Holy Cow Tractor Pulling Team

Reach stacker

A reach stacker is a vehicle used for handling intermodal cargo containers in small terminals or a medium-sized ports. Reach stackers are able to transport a container short distances very quickly and pile them in various rows depending on its access. Reach stackers have gained ground in container handling in most markets because of their flexibility and higher stacking and storage capacity when compared to forklift trucks. Using reach stackers, container blocks can be kept 4-deep due to second row access. There are also empty stackers that are used only for handling empty containers. An intermodal container (also container, freight container, ISO container, shipping container, hi-cube container, box, conex box and sea can) is a standardized reusable steel box used for the safe, efficient and secure storage and movement of materials and products within a global containerized intermodal freight transport system. "Intermodal" indicates that the container can be moved from one mode of transport to another (from ship, to rail, to truck) without unloading and reloading the contents of the container. Lengths of containers, which each have a unique ISO 6346 reporting mark, vary from 8 feet (2.438 m) to 56 feet (17.07 m) and heights from 8 feet (2.438 m) to 9 feet 6 inches (2.9 m). There are approximately seventeen million intermodal containers in the world of varying types to suit different cargoes.[1] Aggregate container capacity is often expressed in twenty-foot equivalent units (TEU) which is a unit of capacity equal to one standard 20 ft ? 8 ft (6.10 m ? 2.44 m) (length ? width) container. For air freight the alternative and lighter IATA-defined Unit Load Device is used. Non-container methods of transport include bulk cargo, break bulk cargo and tank cars, tank trucks or oil tankers used for liquids or gases. A typical container has doors fitted at one end, and is constructed of corrugated weathering steel.[4] Containers were originally 8 feet (2.44 m) wide by 8 feet (2.44 m) high, and either a nominal 20 feet (6.1 m) or 40 feet (12.19 m) long. They could be stacked up to seven units high. At each of the eight corners are c stings with openings for twistlock fasteners. Taller units have been introduced, including 'hi-cube' or 'high-cube' units at 9 feet 6 inches (2.9 m) and 10 feet 6 inches (3.2 m) high.[5] The United States and Canada often use longer units at 48 ft (14.63 m) and 53 ft (16.15 m). The "pallet wide" containers are about 2 inches (5 cm) wider than standard containers to accommodate for Euro-pallets common in Europe.[6] These containers feature an internal width of 2440 mm for easy loading of two 1200 mm long pallets side by side many sea shipping providers in Europe allow these as overhangs on standard containers are sufficient and they fit in the usual interlock spaces (with the same floor panel the side ribs of pallet-wide containers are embossed to the outside instead of being molded to the inside[7]). Australian RACE containers are also slightly wider to accommodate Australia Standard Pallets. Especially the 45 ft pallet-wide high-cube shortsea container has gained wider acceptance as these containers can replace the 13.6 m swap bodies that are common for truck transport in Europe the EU has started a standardization for pallet wide containerization in the EILU (European Intermodal Loading Unit) initiative.[8] Swap body units use many of the same mounting fixings as Intermodal containers, but have folding legs under their frame so that they can be moved between trucks without using a crane. They are generally lighter in weight.[9][10] The containers flex during transport.[11] Container capacity is often expressed in twenty-foot equivalent units (TEU, or sometimes teu). An equivalent unit is a measure of containerized cargo capacity equal to one standard 20 ft ? 8 ft (6.10 m ? 2.44 m) (length ? width) container. As this is an approximate measure, the height of the box is not considered; for example, the 9 ft 6 in (2.9 m) high cube and the 4-foot-3-inch (1.3 m) half height 20-foot (6.1 m) containers are also called one TEU. Similarly, the 45 ft (13.72 m) containers are also commonly designated as two TEU, although they are 45 and not 40 feet (12.19 m) long. Two TEU are equivalent to one forty-foot equivalent unit (FEU).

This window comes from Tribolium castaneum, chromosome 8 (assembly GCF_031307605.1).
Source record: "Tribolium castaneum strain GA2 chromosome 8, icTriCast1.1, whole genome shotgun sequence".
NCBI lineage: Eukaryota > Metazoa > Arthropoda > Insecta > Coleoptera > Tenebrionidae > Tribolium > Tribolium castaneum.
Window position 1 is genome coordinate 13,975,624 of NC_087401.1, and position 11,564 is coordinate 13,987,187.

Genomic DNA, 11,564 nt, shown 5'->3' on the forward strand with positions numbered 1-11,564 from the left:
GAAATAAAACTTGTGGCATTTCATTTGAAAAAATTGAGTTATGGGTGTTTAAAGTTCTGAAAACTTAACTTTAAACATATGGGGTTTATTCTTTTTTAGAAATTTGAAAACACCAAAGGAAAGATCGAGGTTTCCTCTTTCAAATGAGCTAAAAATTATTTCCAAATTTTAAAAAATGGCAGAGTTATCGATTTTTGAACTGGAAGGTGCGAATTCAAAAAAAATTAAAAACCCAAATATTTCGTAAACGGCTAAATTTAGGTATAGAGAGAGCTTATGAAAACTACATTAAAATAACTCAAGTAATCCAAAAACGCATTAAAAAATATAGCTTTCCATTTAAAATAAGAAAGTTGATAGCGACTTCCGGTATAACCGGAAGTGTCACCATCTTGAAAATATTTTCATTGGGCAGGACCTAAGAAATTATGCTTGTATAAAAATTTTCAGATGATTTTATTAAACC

C.O.W. Systems